The 35th Infantry Regiment Association salutes our fallen brother, SGT Stewart Alvin Turnwall, who died in the service of his country on February 6th, 1945 in Luzon. The cause of death was listed as KIA. At the time of his death Stewart was 26 years of age. He was from Leola, South Dakota.
The decorations earned by SGT Stewart Alvin Turnwall include: the Combat Medical Badge, the Silver Star, the Bronze Star, the Purple Heart, the Asiatic-Pacific Service Medal, and the World War II Victory Medal.
Stewart was attached to Love Company from the 25th Medical Bn.
Stewart Alvin Tunwall was born on October 19, 1918 in Leola, South Dakota, to Carl and Carmel Turnwall. His siblings were Oliver, John, Florence, Mary, and Lloyd. After attending elementary school in Leola and graduating from Leola High School in 1938, Turnwall attended Dakota Wesleyan in Mitchell, South Dakota, and received his two -year teaching certificate. He then taught in a rural country school in McPherson County, taught in Mclntosh, South Dakota, and also did farm work. A fine athlete, he enjoyed all sports and hunting.
On February 26, 1942, Stewart Turnwall was drafted into the army and reported for training at Fort Snelling in St. Paul, Minnesota. Additional training was received in Hawaii before Sergeant Turnwall was sent to Guadalcanal in the South Pacific, and then to the Russell Islands at Luzon in the Philippines. Sergeant Turnwall was engaged in numerous battles serving as a litter bearer for the 25th Infantry Medical Corp (Tropic Lightning) Division.
It was during his division battle in the town of Lupao on Luzon Island, which was 100 miles north of Manila in the Philippines, that Sergeant Turnwall died instantly from Japanese artillery fire on February 6, 1945.
An article in the McPherson County Herald states:
At the beginning of the Lupao battle, Sergeant Turnwall led a litter squad through intense enemy machine gun and small arms fire to the rescue of a wounded soldier, administered first aid, and successfully evacuated him to a place of safety.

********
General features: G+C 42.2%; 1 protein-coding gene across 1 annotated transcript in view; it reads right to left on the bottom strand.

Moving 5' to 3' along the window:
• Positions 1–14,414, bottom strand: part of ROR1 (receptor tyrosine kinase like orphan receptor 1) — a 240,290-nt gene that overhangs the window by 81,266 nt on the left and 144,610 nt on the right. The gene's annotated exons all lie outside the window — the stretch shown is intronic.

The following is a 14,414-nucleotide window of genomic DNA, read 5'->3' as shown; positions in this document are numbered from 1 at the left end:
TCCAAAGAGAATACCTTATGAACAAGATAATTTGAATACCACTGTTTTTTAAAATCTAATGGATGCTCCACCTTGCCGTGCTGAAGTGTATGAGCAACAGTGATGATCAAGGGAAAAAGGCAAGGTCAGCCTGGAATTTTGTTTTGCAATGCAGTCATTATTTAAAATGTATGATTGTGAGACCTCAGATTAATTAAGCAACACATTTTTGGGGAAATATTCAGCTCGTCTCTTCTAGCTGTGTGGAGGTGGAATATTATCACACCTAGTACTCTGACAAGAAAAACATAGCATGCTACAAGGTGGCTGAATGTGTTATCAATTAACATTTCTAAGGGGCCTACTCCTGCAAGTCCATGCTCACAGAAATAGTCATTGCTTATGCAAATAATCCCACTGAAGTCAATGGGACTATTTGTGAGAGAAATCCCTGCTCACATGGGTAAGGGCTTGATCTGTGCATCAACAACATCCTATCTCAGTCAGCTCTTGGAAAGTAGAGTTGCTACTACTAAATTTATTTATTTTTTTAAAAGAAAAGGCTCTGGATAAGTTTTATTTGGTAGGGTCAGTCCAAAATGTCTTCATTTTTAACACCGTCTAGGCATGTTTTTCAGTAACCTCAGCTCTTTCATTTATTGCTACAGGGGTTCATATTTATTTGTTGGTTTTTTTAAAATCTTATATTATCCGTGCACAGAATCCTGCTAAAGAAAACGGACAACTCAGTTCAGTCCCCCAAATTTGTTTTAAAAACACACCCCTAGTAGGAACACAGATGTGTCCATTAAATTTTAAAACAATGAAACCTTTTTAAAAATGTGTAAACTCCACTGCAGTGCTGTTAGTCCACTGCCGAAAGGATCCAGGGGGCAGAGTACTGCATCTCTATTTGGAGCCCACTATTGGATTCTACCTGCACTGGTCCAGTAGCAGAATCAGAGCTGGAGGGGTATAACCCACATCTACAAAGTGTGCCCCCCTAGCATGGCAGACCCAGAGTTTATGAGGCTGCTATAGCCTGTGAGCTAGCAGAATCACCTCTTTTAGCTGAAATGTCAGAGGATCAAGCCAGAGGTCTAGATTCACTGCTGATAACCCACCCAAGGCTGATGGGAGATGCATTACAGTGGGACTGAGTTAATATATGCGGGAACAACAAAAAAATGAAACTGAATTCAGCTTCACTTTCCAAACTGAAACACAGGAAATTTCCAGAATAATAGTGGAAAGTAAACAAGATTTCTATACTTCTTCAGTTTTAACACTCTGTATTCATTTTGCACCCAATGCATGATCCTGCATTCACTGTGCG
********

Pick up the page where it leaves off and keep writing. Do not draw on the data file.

Three days later at the crest of the fighting for the town, the advance of our troops was temporarily halted by a fence, along which the Japanese where laying fierce machine gun and 47mm tank fire.
An American doughboy leaped the fence, was wounded and lay in front of enemy positions calling for help. Without hesitation and with utter disregard for personal safety, Sergeant Turnwall volunteered to go to the aid of the wounded man. He safely crossed the fence, was struck and killed by intense enemy fire as he was hurrying to the side of the wounded soldier.
Sergeant Turnwalls Heroic action and coolness under fire was a direct inspiration to the "Tropic Lightning" doughboys who were with him.
His commanding officer, Louis Kreindler, (sp.) Major M.C. Commander, Company "B", in a letter to Sergeant Turnwalls mother relates:
Our company has both a fine soldier and a marvelous friend. All the men in the company send their deepest and sincerest sympathy to you in this time of sorrow.
Words cannot express my sadness and the difficulty in writing this letter. My eyes are wet with tears for I feel I have both one of my finest friends .
These are not unlike the statements of Turnwalls family who says that they did everything together and that he was a great brother. He also wrote a journal which he shared with his family called "Pill-rolling on Guadalcanal". It related his experiences as a medical soldier and litter bearer in a realistic, but humorous manner.
Although the place of Sergeant Turnwall's original burial is unknown, he was reburied at the Green Mound Cemetery in Leola, South Dakota. Sergeant Turnwall was awarded the Silver Star posthumously for gallantly in action.
Stewart A Turnwall is survived by a brother Lloyd Turnwall, of Huron, South Dakota.